News

She Had No Purpose Until She Met a Sweet Little Fruit Bat Who Needed a Mother

Combined Shape

Sarah Curran is a real-life Batgirl, but instead of fighting crime, she rescues bats.

Though, if you asked her, she would probably tell you that the bats actually saved her.

“I suffered pretty severely from anxiety and panic attacks. I felt like I was not able to function at all,” Curran told The Dodo.

Her conditions were so bad that she couldn’t leave her house. She was hospitalized for it twice and realized she needed a purpose in order to combat her anxiety.

“The bats gave me something to focus on that wasn’t myself, and it gave me a reason to want to get better.”

Trending:
Trump Launches New Website to Replace Deleted Social Accounts, Mobilizes Fans to Retake Twitter

She found her purpose when she met Banksi, a little bat who needed a mother after the baby bat and her mother hit a power line.

“The bond between a mother bat and a baby bat is incredibly strong,” Curran explained. So, the woman became Banksi’s new mom and raised the baby bat all on her own.

After Banksi grew up, she couldn’t be released back to the wild because she ended up losing most of one of her wings from the accident.

Even though Banksi now lives at a wildlife park, she hasn’t forgotten her human mama.

“She knows me. She knows my voice. And she doesn’t act like she does with anybody else then she does with me,” Curran said.

After rescuing Banksi, Curran found her calling to rescue bats and rescues them out of her parents’ house. Some of them hang out in the aviary outside, and others hang out with Curran inside the house.

“The maximum number of animals that I’ve had in my house was 90,” she said. “Gosh, my parents are gonna kill me.”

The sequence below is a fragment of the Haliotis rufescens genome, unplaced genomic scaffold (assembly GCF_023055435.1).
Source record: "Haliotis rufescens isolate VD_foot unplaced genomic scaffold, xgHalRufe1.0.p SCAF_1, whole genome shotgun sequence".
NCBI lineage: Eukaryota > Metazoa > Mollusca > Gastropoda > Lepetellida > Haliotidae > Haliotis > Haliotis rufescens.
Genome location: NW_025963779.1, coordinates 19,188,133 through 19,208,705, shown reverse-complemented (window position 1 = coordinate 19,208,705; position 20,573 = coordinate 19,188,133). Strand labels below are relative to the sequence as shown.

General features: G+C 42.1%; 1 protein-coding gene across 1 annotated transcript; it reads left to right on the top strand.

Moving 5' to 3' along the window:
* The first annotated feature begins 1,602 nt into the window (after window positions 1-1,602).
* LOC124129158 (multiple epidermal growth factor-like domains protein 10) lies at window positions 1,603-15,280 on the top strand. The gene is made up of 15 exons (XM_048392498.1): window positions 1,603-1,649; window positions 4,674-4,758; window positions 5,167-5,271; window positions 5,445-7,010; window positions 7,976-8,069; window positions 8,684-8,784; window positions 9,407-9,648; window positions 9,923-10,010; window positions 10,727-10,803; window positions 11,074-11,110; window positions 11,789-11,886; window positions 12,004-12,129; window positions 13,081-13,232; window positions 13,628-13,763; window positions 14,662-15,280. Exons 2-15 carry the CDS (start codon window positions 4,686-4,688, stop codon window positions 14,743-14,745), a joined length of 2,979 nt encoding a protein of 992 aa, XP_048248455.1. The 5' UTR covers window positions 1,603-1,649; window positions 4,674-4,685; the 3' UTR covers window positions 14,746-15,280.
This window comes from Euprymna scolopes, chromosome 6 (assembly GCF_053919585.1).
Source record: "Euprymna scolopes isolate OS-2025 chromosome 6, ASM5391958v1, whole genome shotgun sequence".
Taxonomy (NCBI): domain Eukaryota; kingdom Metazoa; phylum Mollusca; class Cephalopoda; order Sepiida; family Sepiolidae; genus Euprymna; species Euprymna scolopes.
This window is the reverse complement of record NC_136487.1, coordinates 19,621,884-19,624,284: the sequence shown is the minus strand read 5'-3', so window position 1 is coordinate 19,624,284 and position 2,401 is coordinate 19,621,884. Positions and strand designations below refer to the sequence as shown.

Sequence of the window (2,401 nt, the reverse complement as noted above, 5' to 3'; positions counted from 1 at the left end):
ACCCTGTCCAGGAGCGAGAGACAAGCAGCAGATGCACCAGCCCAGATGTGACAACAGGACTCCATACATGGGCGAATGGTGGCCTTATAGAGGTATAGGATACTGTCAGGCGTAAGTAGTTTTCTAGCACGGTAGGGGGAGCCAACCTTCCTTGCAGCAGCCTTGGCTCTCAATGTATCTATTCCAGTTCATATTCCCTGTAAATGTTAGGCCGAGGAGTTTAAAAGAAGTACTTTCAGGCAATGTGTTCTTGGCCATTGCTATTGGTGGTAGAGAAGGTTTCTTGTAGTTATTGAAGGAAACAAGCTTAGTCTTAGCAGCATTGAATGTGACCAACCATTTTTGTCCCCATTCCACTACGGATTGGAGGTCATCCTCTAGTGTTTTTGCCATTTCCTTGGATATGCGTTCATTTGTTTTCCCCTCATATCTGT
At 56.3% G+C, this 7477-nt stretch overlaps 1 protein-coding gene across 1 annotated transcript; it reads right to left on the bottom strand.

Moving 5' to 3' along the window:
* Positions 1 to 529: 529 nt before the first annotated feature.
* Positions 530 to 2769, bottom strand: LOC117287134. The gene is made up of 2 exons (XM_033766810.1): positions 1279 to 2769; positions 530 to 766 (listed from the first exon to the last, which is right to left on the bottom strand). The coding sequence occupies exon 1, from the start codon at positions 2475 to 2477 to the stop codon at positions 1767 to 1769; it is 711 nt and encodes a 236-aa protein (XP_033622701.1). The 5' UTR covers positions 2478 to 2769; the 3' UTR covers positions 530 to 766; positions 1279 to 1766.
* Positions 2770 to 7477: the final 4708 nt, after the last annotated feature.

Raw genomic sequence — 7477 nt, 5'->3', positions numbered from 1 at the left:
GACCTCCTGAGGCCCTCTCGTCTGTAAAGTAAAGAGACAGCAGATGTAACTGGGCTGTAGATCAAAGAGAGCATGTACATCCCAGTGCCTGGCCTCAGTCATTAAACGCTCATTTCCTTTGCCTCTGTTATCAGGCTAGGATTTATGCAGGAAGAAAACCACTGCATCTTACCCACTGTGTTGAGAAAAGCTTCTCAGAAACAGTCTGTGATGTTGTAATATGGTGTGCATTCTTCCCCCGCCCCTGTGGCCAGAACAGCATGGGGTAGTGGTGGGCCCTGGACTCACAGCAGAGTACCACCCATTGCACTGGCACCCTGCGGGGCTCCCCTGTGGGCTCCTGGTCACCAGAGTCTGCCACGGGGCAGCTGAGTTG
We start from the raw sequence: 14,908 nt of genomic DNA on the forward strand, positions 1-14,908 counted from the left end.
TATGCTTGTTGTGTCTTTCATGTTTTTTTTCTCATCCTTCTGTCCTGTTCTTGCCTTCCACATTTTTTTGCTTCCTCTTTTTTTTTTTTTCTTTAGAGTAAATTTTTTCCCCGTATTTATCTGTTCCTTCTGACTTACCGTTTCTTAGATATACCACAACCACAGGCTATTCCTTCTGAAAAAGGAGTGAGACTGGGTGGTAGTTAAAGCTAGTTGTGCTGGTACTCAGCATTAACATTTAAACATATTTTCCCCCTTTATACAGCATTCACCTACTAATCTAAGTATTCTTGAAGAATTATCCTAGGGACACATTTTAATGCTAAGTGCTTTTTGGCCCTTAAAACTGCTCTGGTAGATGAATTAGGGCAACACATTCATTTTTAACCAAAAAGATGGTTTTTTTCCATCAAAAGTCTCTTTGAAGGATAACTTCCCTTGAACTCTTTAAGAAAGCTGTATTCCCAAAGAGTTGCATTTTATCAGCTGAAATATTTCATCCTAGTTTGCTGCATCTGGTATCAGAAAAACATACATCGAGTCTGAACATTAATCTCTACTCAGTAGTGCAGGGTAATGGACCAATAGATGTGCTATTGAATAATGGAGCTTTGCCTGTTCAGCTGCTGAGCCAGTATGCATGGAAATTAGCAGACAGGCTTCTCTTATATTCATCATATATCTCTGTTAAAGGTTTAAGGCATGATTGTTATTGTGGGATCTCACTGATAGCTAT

Related:
Mastercard Confronts Abuse and Sexual Exploitation on Pornography Websites with New Policy

The bats have had such a major impact on Curran’s life, that she is adamant about saving as many of the endangered species as she can.

“I was in a pretty low place, and I just am grateful because I don’t think I would’ve gotten out of that,” Curran said. “They’ve done so much for me and I wanna do the best for them that I can possibly do.”

Submit your story here, and subscribe to our best uplifting stories here.

Truth and Accuracy

Submit a Correction →






We are committed to truth and accuracy in all of our journalism. Read our editorial standards.

Tags:
, ,
Erin Coates was an editor for The Western Journal for over two years before becoming a news writer. A University of Oregon graduate, Erin has conducted research in data journalism and contributed to various publications as a writer and editor.
Erin Coates was an editor for The Western Journal for over two years before becoming a news writer. She grew up in San Diego, California, proceeding to attend the University of Oregon and graduate with honors holding a degree in journalism. During her time in Oregon, Erin was an associate editor for Ethos Magazine and a freelance writer for Eugene Magazine. She has conducted research in data journalism, which has been published in the book “Data Journalism: Past, Present and Future.” Erin is an avid runner with a heart for encouraging young girls and has served as a coach for the organization Girls on the Run. As a writer and editor, Erin strives to promote social dialogue and tell the story of those around her.
Birthplace
Tucson, Arizona
Nationality
American
Honors/Awards
Graduated with Honors
Education
Bachelor of Arts in Journalism, University of Oregon
Books Written
Contributor for Data Journalism: Past, Present and Future
Location
Prescott, Arizona
Languages Spoken
English, French
Topics of Expertise
Politics, Health, Entertainment, Faith




Conversation